scott@hellomynameisscott.com

www.nametagscott.com

Never the same speech twice. Customized for your audience. Impossible to walk away uninspired.

Now booking for 2015-2016.

Email to inquire about fees and availability. Watch clips of The Nametag Guy in action here!

Eyes Full Of Dreams — Chapter 10: All This Time (2015) — Scott Ginsberg Concert Documentary

Eyes Full Of Dreams is a musical and motivational masterclass about making use of everything you are. 

This film will be presented as a serialized, episodic documentary. I’m premiering each song as a stand alone chapter.

Watch the movie, buy the album and download the dream journal at www.eyesfullofdreams.com.


All This Time

Happiness she ain’t so easy

Happiness she ain’t so easy for everyone

And most of us

Living off a diet of flesh and stone

And we probably never won’t

Probably never won’t

All this time

All this time

All this time

I look forward to looking back

And it’s a heart attack

Because everybody wants to buy

Everybody wants two bites

Of a little vicarious craziness

I don’t care, that’s just laziness

All this time

All this time

All this time

I look forward to looking back

LET ME ASK YA THIS…

What’s blocking your dreams?


LET ME SUGGEST THIS…

For a copy of the list called, “26 Ways to Out Brand Your Competition,” send an email to me, and you win the list for free!* * * *

Scott Ginsberg

That Guy with the Nametag

Author. Speaker. Strategist. Inventor. Filmmaker. Publisher. Songwriter.  

scott@hellomynameisscott.com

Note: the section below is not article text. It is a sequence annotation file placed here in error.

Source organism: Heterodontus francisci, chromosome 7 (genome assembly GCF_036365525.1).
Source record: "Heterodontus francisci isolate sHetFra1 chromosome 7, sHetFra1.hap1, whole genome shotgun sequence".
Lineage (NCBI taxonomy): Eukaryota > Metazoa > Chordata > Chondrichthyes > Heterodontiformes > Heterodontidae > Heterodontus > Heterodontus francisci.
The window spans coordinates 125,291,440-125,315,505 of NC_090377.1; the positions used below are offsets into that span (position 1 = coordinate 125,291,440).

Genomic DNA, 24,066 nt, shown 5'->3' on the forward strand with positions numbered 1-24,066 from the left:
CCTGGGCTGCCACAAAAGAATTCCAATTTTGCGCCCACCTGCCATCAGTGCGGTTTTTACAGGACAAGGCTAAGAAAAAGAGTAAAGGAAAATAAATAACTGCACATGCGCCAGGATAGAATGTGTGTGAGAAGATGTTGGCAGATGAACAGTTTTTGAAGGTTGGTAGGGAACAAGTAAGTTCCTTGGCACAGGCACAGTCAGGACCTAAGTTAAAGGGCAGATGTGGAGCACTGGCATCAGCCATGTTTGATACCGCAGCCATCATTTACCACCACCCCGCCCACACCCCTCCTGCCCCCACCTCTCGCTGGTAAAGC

www.nametagscott.com

“Scott Ginsberg’s employee training on approachability was the absolute perfect fit, and completely exceeded everyone’s expectations, including mine. The feedback we received from our team was that this was hands down the best training they have ever been to. Scott found out what was important to us and gave us several options for training solutions. I would highly recommend him for a variety of industries, and I would happily work with him again!”  –Anne Conway, PHR | Corporate Director of Training and Development, | Lodging Hospitality Management

Email to inquire about fees and availability. Watch clips of The Nametag Guy in action here!

Consistency is the ultimate shortcut

Peanuts cartoons captured my imagination as a child. The combination of simple artwork, unforgettable music, precocious dialogue and iconic characters made it my favorite comic of all time. 



But that was a lifetime ago. Before I had grown up. Before I had lost my innocence. Before I had become a professional artist myself. 



Recently, my wife and I sat down to watch a few episodes of the. And like the time machine that cartoons can be, every animated moment tapped into another heartwarming childhood memory. I instantly snapped back into place, reciting punchlines word for word, singing songs note for note, reconnecting with a movie I’ve probably watched a thousand times in the past thirty years. 



Except this time, I noticed something different. Something that changed my understanding of the creative process forever. Because if you watch those movies closely, a pattern emerges. 



Each movie, or season, was just a group of episodes. Each episode was just a group of scenes. And each scene was just a three panel comic strip from the funny pages that followed the classic formula of setup, premise, punchline. 



Schulz created arguably the longest story ever told by one human being, clocking in eighteen thousand strips published in fifty years. That’s almost exactly one a day. 



That’s it? That’s all you have to do to build a billion dollar cartoon empire? One good comic strip a day? Sign me up. 



And remember, this incrementalist approach to success has nothing to do with drawing and everything to with discipline. Deciding what your mission piece is going to be, and then executing it every day, without fail, forever. When you break the creative process down to that simple number, it certainly makes an insurmountable task seem easier. 

LET ME ASK YA THIS…

What’s your version of creating one comic strip a day?



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* * * *

Scott Ginsberg

That Guy with the Nametag

Author. Speaker. Strategist. Inventor. Filmmaker. Publisher. Songwriter.